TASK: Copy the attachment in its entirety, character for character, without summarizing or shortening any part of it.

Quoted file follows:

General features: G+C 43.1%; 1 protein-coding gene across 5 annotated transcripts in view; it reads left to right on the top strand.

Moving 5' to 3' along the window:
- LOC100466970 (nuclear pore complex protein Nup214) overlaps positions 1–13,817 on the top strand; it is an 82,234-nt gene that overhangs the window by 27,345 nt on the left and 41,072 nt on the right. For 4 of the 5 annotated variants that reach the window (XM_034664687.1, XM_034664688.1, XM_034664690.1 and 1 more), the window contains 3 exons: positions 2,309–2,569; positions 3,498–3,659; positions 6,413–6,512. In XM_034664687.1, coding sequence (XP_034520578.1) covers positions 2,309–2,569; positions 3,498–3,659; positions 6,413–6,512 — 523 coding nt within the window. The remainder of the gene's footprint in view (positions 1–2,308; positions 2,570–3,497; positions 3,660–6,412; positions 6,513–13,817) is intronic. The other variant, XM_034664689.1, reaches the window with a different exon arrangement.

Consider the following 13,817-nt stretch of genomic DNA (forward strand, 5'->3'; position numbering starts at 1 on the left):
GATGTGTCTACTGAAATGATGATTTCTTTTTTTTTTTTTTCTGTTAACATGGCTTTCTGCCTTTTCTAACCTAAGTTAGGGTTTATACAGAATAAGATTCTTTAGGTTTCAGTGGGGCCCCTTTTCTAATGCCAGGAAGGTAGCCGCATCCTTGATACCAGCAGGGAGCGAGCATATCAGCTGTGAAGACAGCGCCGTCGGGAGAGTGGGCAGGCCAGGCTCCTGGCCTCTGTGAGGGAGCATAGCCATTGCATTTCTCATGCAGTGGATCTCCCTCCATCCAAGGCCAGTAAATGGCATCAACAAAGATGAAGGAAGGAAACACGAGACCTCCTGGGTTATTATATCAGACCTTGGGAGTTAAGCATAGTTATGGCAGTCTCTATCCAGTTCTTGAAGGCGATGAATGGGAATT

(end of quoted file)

General features: G+C 43.1%; 1 protein-coding gene across 5 annotated transcripts in view; it reads left to right on the top strand.

Moving 5' to 3' along the window:
- LOC100466970 (nuclear pore complex protein Nup214) overlaps positions 1–13,817 on the top strand; it is an 82,234-nt gene that overhangs the window by 27,345 nt on the left and 41,072 nt on the right. For 4 of the 5 annotated variants that reach the window (XM_034664687.1, XM_034664688.1, XM_034664690.1 and 1 more), the window contains 3 exons: positions 2,309–2,569; positions 3,498–3,659; positions 6,413–6,512. In XM_034664687.1, coding sequence (XP_034520578.1) covers positions 2,309–2,569; positions 3,498–3,659; positions 6,413–6,512 — 523 coding nt within the window. The remainder of the gene's footprint in view (positions 1–2,308; positions 2,570–3,497; positions 3,660–6,412; positions 6,513–13,817) is intronic. The other variant, XM_034664689.1, reaches the window with a different exon arrangement.

Consider the following 13,817-nt stretch of genomic DNA (forward strand, 5'->3'; position numbering starts at 1 on the left):
GATGTGTCTACTGAAATGATGATTTCTTTTTTTTTTTTTTCTGTTAACATGGCTTTCTGCCTTTTCTAACCTAAGTTAGGGTTTATACAGAATAAGATTCTTTAGGTTTCAGTGGGGCCCCTTTTCTAATGCCAGGAAGGTAGCCGCATCCTTGATACCAGCAGGGAGCGAGCATATCAGCTGTGAAGACAGCGCCGTCGGGAGAGTGGGCAGGCCAGGCTCCTGGCCTCTGTGAGGGAGCATAGCCATTGCATTTCTCATGCAGTGGATCTCCCTCCATCCAAGGCCAGTAAATGGCATCAACAAAGATGAAGGAAGGAAACACGAGACCTCCTGGGTTATTATATCAGACCTTGGGAGTTAAGCATAGTTATGGCAGTCTCTATCCAGTTCTTGAAGGCGATGAATGGGAATT